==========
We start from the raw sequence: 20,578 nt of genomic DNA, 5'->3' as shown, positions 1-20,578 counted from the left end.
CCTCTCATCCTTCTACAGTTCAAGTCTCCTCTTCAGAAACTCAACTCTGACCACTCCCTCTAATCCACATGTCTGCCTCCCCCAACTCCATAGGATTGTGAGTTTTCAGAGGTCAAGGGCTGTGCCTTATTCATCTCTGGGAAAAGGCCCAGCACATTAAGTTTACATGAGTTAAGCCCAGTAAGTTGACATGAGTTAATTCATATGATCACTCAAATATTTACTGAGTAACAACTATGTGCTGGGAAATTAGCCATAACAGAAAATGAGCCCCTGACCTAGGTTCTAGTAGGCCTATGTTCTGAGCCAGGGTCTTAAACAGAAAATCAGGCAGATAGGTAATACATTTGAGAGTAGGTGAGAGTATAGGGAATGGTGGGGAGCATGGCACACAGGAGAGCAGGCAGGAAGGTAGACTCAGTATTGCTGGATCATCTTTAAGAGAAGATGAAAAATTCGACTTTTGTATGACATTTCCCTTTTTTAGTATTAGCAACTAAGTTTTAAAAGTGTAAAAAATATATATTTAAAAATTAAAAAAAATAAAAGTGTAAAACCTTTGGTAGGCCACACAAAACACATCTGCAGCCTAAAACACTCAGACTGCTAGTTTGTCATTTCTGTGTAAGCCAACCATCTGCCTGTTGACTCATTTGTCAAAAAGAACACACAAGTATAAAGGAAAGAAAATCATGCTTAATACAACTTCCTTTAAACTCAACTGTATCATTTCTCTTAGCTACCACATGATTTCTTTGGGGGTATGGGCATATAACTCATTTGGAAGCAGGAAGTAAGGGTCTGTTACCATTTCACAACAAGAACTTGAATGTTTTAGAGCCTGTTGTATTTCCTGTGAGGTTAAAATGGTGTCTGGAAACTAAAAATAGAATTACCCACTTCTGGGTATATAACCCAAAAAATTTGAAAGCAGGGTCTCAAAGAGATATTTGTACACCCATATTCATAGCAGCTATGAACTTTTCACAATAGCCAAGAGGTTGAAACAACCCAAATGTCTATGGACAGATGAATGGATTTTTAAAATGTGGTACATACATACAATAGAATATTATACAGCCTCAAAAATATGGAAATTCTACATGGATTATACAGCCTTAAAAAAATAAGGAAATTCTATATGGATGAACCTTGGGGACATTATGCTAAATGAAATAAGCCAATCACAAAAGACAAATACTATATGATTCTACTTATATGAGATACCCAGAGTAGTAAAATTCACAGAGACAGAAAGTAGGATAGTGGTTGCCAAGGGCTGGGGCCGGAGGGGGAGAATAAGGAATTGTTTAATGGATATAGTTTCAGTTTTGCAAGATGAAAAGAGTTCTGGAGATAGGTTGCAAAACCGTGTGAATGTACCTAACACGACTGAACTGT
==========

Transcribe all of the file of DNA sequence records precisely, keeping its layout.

We start from the raw sequence: 20,578 nt of genomic DNA, 5'->3' as shown, positions 1-20,578 counted from the left end.
CCTCTCATCCTTCTACAGTTCAAGTCTCCTCTTCAGAAACTCAACTCTGACCACTCCCTCTAATCCACATGTCTGCCTCCCCCAACTCCATAGGATTGTGAGTTTTCAGAGGTCAAGGGCTGTGCCTTATTCATCTCTGGGAAAAGGCCCAGCACATTAAGTTTACATGAGTTAAGCCCAGTAAGTTGACATGAGTTAATTCATATGATCACTCAAATATTTACTGAGTAACAACTATGTGCTGGGAAATTAGCCATAACAGAAAATGAGCCCCTGACCTAGGTTCTAGTAGGCCTATGTTCTGAGCCAGGGTCTTAAACAGAAAATCAGGCAGATAGGTAATACATTTGAGAGTAGGTGAGAGTATAGGGAATGGTGGGGAGCATGGCACACAGGAGAGCAGGCAGGAAGGTAGACTCAGTATTGCTGGATCATCTTTAAGAGAAGATGAAAAATTCGACTTTTGTATGACATTTCCCTTTTTTAGTATTAGCAACTAAGTTTTAAAAGTGTAAAAAATATATATTTAAAAATTAAAAAAAATAAAAGTGTAAAACCTTTGGTAGGCCACACAAAACACATCTGCAGCCTAAAACACTCAGACTGCTAGTTTGTCATTTCTGTGTAAGCCAACCATCTGCCTGTTGACTCATTTGTCAAAAAGAACACACAAGTATAAAGGAAAGAAAATCATGCTTAATACAACTTCCTTTAAACTCAACTGTATCATTTCTCTTAGCTACCACATGATTTCTTTGGGGGTATGGGCATATAACTCATTTGGAAGCAGGAAGTAAGGGTCTGTTACCATTTCACAACAAGAACTTGAATGTTTTAGAGCCTGTTGTATTTCCTGTGAGGTTAAAATGGTGTCTGGAAACTAAAAATAGAATTACCCACTTCTGGGTATATAACCCAAAAAATTTGAAAGCAGGGTCTCAAAGAGATATTTGTACACCCATATTCATAGCAGCTATGAACTTTTCACAATAGCCAAGAGGTTGAAACAACCCAAATGTCTATGGACAGATGAATGGATTTTTAAAATGTGGTACATACATACAATAGAATATTATACAGCCTCAAAAATATGGAAATTCTACATGGATTATACAGCCTTAAAAAAATAAGGAAATTCTATATGGATGAACCTTGGGGACATTATGCTAAATGAAATAAGCCAATCACAAAAGACAAATACTATATGATTCTACTTATATGAGATACCCAGAGTAGTAAAATTCACAGAGACAGAAAGTAGGATAGTGGTTGCCAAGGGCTGGGGCCGGAGGGGGAGAATAAGGAATTGTTTAATGGATATAGTTTCAGTTTTGCAAGATGAAAAGAGTTCTGGAGATAGGTTGCAAAACCGTGTGAATGTACCTAACACGACTGAACTGT